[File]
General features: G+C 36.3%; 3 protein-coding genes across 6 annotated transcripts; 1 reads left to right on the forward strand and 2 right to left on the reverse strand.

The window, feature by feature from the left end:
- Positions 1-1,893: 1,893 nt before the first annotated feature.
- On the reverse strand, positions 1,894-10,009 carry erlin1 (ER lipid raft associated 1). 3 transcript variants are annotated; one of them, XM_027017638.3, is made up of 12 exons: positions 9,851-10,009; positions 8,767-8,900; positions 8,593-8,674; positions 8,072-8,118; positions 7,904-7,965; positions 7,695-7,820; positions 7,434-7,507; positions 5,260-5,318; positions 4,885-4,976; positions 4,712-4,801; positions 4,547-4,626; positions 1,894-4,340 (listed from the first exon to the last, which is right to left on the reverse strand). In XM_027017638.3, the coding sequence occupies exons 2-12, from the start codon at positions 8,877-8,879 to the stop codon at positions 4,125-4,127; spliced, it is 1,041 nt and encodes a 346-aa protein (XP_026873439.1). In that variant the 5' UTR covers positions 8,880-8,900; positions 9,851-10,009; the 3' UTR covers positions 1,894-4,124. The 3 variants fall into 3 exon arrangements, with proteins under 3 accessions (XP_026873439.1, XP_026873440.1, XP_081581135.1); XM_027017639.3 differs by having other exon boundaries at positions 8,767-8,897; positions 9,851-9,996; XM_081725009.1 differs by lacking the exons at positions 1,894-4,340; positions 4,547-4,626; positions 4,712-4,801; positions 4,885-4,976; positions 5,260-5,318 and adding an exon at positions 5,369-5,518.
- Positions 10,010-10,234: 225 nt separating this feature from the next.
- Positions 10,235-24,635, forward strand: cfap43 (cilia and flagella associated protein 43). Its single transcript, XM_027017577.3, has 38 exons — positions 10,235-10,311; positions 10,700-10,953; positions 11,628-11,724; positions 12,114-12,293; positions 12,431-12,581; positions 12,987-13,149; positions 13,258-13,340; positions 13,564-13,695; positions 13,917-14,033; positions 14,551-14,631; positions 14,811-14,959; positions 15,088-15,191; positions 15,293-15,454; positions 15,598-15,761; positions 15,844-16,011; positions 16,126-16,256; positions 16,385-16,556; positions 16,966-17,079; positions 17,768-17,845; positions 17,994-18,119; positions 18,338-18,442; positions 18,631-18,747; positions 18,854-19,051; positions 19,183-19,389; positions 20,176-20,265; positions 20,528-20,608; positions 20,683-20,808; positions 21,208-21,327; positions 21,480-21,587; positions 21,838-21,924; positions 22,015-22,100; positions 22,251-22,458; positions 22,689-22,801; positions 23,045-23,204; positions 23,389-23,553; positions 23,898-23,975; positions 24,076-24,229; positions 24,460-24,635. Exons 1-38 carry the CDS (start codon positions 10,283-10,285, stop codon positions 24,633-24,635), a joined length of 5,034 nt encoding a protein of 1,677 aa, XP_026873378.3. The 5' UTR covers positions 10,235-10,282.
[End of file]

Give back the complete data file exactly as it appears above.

General features: G+C 36.3%; 3 protein-coding genes across 6 annotated transcripts; 1 reads left to right on the forward strand and 2 right to left on the reverse strand.

The window, feature by feature from the left end:
- Positions 1-1,893: 1,893 nt before the first annotated feature.
- On the reverse strand, positions 1,894-10,009 carry erlin1 (ER lipid raft associated 1). 3 transcript variants are annotated; one of them, XM_027017638.3, is made up of 12 exons: positions 9,851-10,009; positions 8,767-8,900; positions 8,593-8,674; positions 8,072-8,118; positions 7,904-7,965; positions 7,695-7,820; positions 7,434-7,507; positions 5,260-5,318; positions 4,885-4,976; positions 4,712-4,801; positions 4,547-4,626; positions 1,894-4,340 (listed from the first exon to the last, which is right to left on the reverse strand). In XM_027017638.3, the coding sequence occupies exons 2-12, from the start codon at positions 8,877-8,879 to the stop codon at positions 4,125-4,127; spliced, it is 1,041 nt and encodes a 346-aa protein (XP_026873439.1). In that variant the 5' UTR covers positions 8,880-8,900; positions 9,851-10,009; the 3' UTR covers positions 1,894-4,124. The 3 variants fall into 3 exon arrangements, with proteins under 3 accessions (XP_026873439.1, XP_026873440.1, XP_081581135.1); XM_027017639.3 differs by having other exon boundaries at positions 8,767-8,897; positions 9,851-9,996; XM_081725009.1 differs by lacking the exons at positions 1,894-4,340; positions 4,547-4,626; positions 4,712-4,801; positions 4,885-4,976; positions 5,260-5,318 and adding an exon at positions 5,369-5,518.
- Positions 10,010-10,234: 225 nt separating this feature from the next.
- Positions 10,235-24,635, forward strand: cfap43 (cilia and flagella associated protein 43). Its single transcript, XM_027017577.3, has 38 exons — positions 10,235-10,311; positions 10,700-10,953; positions 11,628-11,724; positions 12,114-12,293; positions 12,431-12,581; positions 12,987-13,149; positions 13,258-13,340; positions 13,564-13,695; positions 13,917-14,033; positions 14,551-14,631; positions 14,811-14,959; positions 15,088-15,191; positions 15,293-15,454; positions 15,598-15,761; positions 15,844-16,011; positions 16,126-16,256; positions 16,385-16,556; positions 16,966-17,079; positions 17,768-17,845; positions 17,994-18,119; positions 18,338-18,442; positions 18,631-18,747; positions 18,854-19,051; positions 19,183-19,389; positions 20,176-20,265; positions 20,528-20,608; positions 20,683-20,808; positions 21,208-21,327; positions 21,480-21,587; positions 21,838-21,924; positions 22,015-22,100; positions 22,251-22,458; positions 22,689-22,801; positions 23,045-23,204; positions 23,389-23,553; positions 23,898-23,975; positions 24,076-24,229; positions 24,460-24,635. Exons 1-38 carry the CDS (start codon positions 10,283-10,285, stop codon positions 24,633-24,635), a joined length of 5,034 nt encoding a protein of 1,677 aa, XP_026873378.3. The 5' UTR covers positions 10,235-10,282.